Intentional Parenting Family Movies
Tangled*Note: The Development of This Guide is Still in Progress.
Moral-Ethical Emphasis — Trustworthiness; Respect; Responsibility; Caring.
At a Glance — Age: 6 - 8; MPAA Rating — PG; Animated; 2010;100 minutes; Color; Available from Amazon.com.
Description — Tangled reimagines the story of Rapunzel, adding more depth and nuance, and turning the traditional tale into an entertaining, modern day, girl-power-ish movie.
Benefits — This funny, sweet movie features a strong female lead. It shows the power of perseverance and kindness. Its songs are catchy and the animation is great. Rapunzel encourages people to follow their dreams, and when or if they don't work out, to find a new dream.
Possible Problems: — The old man cherub might be a bit intoxicated. The male lead, Flynn, is stabbed (but survives for a happily-ever-after). The witch ("Mother Gothel") can be a bit menacing, and she eventually falls out of the tower window, but turns to dust before she hits the ground. Rapunzel runs away from home, without knowing that she's running from the place she's being held hostage.
New Words — heal, century, kingdom, beloved, miracle, hoarded, gleam, lantern, exhausting, confident, annual, fragile, sapling, gullible, naïve, rebellion, humanity, chameleon, ridiculous, cryptic, mumble.
For more suggestions about how intentional parents can use family movies to foster verbal, social and emotional learning and teach lessons in character education, see Ideas for Talking and Playing Using Family Movies.
TALKING FOR VERBAL, SOCIAL AND EMOTIONAL DEVELOPMENT
Who was your favorite character? What did you like about him or her?
→ Just talking with your child fosters verbal, social and emotional learning. Talk about a movie at any time: right after it is over, in the car on the way to school, during quiet time, or before bed.Rapunzel was very good at painting. What's something you're good at?
→ Always encourage your child to form opinions and to share them.Would you like to have a pet like Pascal (the chameleon) or Maximus (the horse)?
→ Young children love Story Time.
DISCUSSIONS BASED ON THEMES IN THE MOVIE
Select questions appropriate for your child.
1. Was Rapunzel right to leave her tower? Talking About It — This is a tricky question. Rapunzel tricked her mom in order to run away from the tower and look at the lights. Running away is usually a bad idea. You can get scared, lost, or hurt. (See Finding Nemo.) Rapunzel felt a lot of these things; she was nervous and felt very guilty, but also felt that this was the right choice since she was never granted any freedom at all her entire life. Rapunzel had been kidnapped by Mother Gothel and was being held captive, even if she didn't know it. By making Rapunzel feel stupid and worthless, Mother Gothel makes sure that Rapunzel will always obey. This is a very cruel thing to do. Rapunzel, like all people, deserved respect and her freedom. (Rapunzel was also about to turn 18, which would make her an adult.)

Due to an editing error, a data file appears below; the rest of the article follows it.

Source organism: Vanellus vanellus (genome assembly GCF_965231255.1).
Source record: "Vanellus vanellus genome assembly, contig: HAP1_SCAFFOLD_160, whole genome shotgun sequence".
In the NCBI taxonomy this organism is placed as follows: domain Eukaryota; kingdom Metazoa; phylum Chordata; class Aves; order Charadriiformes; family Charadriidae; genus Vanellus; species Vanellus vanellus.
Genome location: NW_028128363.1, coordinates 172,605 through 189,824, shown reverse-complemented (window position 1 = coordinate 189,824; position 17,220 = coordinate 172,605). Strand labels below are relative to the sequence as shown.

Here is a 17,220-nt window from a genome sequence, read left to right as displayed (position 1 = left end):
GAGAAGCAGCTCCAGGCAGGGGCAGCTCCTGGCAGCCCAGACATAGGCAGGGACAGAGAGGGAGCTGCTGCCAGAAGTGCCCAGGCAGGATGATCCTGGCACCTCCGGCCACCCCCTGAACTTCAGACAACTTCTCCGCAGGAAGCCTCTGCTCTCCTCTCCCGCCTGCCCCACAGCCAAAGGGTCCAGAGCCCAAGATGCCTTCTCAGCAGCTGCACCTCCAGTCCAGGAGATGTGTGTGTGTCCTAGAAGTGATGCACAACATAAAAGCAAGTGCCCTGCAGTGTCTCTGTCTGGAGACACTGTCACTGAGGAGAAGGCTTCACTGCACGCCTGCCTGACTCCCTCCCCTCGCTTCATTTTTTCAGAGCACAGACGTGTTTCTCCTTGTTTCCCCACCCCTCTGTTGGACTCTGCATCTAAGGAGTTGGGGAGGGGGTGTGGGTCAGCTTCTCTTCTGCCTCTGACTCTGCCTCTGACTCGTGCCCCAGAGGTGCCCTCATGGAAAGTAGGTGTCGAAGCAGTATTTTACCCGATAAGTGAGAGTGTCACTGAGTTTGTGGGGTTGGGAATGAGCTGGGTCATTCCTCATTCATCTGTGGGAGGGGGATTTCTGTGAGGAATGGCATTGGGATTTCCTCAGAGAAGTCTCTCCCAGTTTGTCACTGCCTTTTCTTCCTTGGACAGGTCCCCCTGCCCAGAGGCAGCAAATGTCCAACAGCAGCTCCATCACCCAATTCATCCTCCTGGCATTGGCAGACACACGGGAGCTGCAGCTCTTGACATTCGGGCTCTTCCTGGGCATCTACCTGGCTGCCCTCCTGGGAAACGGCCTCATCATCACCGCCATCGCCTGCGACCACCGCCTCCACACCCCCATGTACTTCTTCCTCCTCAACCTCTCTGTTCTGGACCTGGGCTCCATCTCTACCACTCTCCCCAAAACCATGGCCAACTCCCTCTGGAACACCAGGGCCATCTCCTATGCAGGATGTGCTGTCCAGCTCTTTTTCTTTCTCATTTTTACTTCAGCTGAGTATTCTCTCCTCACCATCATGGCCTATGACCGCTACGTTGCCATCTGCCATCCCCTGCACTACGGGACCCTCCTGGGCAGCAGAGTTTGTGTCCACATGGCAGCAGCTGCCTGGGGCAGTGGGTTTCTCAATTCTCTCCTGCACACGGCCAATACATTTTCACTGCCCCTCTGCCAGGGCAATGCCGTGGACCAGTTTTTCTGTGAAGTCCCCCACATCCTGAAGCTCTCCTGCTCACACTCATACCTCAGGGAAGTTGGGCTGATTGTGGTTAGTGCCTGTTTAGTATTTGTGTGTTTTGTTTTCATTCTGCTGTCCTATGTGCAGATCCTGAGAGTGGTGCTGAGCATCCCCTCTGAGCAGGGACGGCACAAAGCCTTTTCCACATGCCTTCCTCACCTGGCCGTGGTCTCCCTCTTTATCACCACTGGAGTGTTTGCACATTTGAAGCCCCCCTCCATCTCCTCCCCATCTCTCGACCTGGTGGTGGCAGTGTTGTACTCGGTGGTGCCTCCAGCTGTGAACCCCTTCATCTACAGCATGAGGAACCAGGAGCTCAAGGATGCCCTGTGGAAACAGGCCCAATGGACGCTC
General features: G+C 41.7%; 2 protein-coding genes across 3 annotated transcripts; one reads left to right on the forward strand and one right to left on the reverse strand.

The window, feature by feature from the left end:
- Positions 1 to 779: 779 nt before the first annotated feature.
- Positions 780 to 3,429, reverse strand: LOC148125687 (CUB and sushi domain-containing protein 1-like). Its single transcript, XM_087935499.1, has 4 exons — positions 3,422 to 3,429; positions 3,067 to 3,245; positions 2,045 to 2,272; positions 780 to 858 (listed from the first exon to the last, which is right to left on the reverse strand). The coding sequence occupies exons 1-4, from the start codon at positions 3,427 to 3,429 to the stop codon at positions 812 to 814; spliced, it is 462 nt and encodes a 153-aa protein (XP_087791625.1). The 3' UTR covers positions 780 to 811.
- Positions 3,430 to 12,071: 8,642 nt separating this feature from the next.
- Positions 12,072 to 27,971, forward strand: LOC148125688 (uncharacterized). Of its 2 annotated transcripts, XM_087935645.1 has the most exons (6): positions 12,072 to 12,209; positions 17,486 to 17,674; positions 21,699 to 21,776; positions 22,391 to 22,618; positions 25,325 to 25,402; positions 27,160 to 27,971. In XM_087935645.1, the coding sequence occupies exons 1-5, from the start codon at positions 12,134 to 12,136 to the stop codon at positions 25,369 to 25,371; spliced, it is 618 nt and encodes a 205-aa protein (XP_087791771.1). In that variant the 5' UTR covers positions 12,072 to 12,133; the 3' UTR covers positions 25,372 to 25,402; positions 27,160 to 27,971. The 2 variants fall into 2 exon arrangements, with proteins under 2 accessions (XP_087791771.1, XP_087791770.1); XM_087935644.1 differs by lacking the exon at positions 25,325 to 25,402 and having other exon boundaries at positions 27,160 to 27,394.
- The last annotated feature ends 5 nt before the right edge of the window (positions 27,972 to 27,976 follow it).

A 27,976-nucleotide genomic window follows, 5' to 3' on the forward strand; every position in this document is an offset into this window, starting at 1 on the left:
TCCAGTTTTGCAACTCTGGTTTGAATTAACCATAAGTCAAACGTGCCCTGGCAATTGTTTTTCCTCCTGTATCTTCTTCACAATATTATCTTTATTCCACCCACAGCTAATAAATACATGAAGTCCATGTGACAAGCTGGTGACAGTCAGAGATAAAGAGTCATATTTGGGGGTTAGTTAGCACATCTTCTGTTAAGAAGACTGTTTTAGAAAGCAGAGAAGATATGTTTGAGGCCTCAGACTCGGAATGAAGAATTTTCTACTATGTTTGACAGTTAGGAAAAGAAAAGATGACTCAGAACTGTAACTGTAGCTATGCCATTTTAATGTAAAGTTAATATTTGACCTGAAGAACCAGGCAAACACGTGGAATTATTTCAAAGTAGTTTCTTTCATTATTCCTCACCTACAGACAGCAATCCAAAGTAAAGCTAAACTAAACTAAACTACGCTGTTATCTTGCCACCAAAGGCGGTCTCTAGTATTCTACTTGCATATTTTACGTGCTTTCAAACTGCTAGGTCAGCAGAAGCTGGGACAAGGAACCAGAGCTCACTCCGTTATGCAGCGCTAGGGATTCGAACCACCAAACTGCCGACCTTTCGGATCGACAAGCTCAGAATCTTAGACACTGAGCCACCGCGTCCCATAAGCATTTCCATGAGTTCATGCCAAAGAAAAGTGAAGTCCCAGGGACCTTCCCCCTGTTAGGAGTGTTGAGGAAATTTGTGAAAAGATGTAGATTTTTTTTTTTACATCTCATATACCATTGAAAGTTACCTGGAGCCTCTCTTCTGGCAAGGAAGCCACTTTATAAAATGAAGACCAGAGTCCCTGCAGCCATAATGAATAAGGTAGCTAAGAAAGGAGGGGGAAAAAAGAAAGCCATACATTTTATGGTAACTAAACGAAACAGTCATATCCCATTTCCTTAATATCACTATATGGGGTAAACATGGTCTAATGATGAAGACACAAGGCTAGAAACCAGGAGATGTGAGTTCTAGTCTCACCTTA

2. When Rapunzel goes to The Snuggly Duckling, she encourages all the "ruffians" to share their dreams, the dreams they feel way down deep inside. What does she mean? What happens? Talking About It — Rapunzel wanted them to share their dreams, what they wanted to be or do, or where they wanted to go. She wanted them to share the special thing that they hold in their heart. At first, everyone thinks she must be crazy, but once someone starts talking about their dream, nearly everyone joins in!
3. Was Flynn a bad guy? Talking About It — Flynn was a thief; he took the tiara (which turned out to belong to Rapunzel) and was wanted for stealing. But he also helped Rapunzel on her quest to see the lights, and also sacrificed himself so that she could be free. He might have been "bad" at the beginning, but he learned that it was even more rewarding to be good and was able to change and lead a happy life as a respectful, kind, and sincere person.
→ Don't feel obligated to cover everything in this Guide. One or two questions are all that some children will tolerate. However, if your child watches the movie more than once, on each occasion start a new conversation or pick a new activity. This will enhance verbal development and increase the number of lessons your child takes from the film.
TeachWithMovies.com is proud to be a Character Counts Six Pillars Partner. Character Counts promotes ethics education through the Six Pillars of Character.